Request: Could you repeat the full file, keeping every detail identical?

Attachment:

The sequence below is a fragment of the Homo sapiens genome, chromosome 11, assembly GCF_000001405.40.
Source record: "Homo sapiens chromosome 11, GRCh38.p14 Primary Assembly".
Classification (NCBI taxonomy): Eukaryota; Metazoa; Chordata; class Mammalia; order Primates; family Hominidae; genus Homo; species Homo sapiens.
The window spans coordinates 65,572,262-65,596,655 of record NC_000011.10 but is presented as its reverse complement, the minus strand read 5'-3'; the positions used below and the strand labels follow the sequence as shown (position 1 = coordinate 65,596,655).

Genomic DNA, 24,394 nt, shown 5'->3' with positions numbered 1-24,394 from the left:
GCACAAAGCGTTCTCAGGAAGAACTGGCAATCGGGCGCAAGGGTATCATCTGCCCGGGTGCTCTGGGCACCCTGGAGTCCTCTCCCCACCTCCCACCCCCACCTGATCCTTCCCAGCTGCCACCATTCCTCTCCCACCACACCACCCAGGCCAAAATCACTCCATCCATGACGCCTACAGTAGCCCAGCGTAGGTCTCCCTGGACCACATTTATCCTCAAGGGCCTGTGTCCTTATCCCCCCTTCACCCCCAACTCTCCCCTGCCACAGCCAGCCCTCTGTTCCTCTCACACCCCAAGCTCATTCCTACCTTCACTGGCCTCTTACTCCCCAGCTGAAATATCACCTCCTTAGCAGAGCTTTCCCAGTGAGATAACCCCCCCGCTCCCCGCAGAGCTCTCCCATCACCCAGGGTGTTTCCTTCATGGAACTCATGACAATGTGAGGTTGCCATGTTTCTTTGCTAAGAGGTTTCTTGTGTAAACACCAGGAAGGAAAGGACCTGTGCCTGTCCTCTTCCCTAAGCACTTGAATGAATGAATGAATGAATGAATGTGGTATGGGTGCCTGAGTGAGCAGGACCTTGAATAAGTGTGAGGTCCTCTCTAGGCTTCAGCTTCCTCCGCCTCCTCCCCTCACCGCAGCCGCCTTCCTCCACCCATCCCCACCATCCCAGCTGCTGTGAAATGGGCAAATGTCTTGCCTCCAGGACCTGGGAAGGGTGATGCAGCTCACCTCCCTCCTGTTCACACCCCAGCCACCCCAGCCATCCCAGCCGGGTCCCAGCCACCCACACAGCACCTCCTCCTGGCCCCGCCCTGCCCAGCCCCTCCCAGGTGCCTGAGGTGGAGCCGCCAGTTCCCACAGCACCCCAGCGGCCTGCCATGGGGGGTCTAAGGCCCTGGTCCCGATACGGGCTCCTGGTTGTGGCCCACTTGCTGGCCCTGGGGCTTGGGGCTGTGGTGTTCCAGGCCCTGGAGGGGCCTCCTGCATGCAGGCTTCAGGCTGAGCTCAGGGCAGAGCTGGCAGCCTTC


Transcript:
The sequence below is a fragment of the Homo sapiens genome, chromosome 11, assembly GCF_000001405.40.
Source record: "Homo sapiens chromosome 11, GRCh38.p14 Primary Assembly".
Classification (NCBI taxonomy): Eukaryota; Metazoa; Chordata; class Mammalia; order Primates; family Hominidae; genus Homo; species Homo sapiens.
The window spans coordinates 65,572,262-65,596,655 of record NC_000011.10 but is presented as its reverse complement, the minus strand read 5'-3'; the positions used below and the strand labels follow the sequence as shown (position 1 = coordinate 65,596,655).

Genomic DNA, 24,394 nt, shown 5'->3' with positions numbered 1-24,394 from the left:
GCACAAAGCGTTCTCAGGAAGAACTGGCAATCGGGCGCAAGGGTATCATCTGCCCGGGTGCTCTGGGCACCCTGGAGTCCTCTCCCCACCTCCCACCCCCACCTGATCCTTCCCAGCTGCCACCATTCCTCTCCCACCACACCACCCAGGCCAAAATCACTCCATCCATGACGCCTACAGTAGCCCAGCGTAGGTCTCCCTGGACCACATTTATCCTCAAGGGCCTGTGTCCTTATCCCCCCTTCACCCCCAACTCTCCCCTGCCACAGCCAGCCCTCTGTTCCTCTCACACCCCAAGCTCATTCCTACCTTCACTGGCCTCTTACTCCCCAGCTGAAATATCACCTCCTTAGCAGAGCTTTCCCAGTGAGATAACCCCCCCGCTCCCCGCAGAGCTCTCCCATCACCCAGGGTGTTTCCTTCATGGAACTCATGACAATGTGAGGTTGCCATGTTTCTTTGCTAAGAGGTTTCTTGTGTAAACACCAGGAAGGAAAGGACCTGTGCCTGTCCTCTTCCCTAAGCACTTGAATGAATGAATGAATGAATGAATGTGGTATGGGTGCCTGAGTGAGCAGGACCTTGAATAAGTGTGAGGTCCTCTCTAGGCTTCAGCTTCCTCCGCCTCCTCCCCTCACCGCAGCCGCCTTCCTCCACCCATCCCCACCATCCCAGCTGCTGTGAAATGGGCAAATGTCTTGCCTCCAGGACCTGGGAAGGGTGATGCAGCTCACCTCCCTCCTGTTCACACCCCAGCCACCCCAGCCATCCCAGCCGGGTCCCAGCCACCCACACAGCACCTCCTCCTGGCCCCGCCCTGCCCAGCCCCTCCCAGGTGCCTGAGGTGGAGCCGCCAGTTCCCACAGCACCCCAGCGGCCTGCCATGGGGGGTCTAAGGCCCTGGTCCCGATACGGGCTCCTGGTTGTGGCCCACTTGCTGGCCCTGGGGCTTGGGGCTGTGGTGTTCCAGGCCCTGGAGGGGCCTCCTGCATGCAGGCTTCAGGCTGAGCTCAGGGCAGAGCTGGCAGCCTTC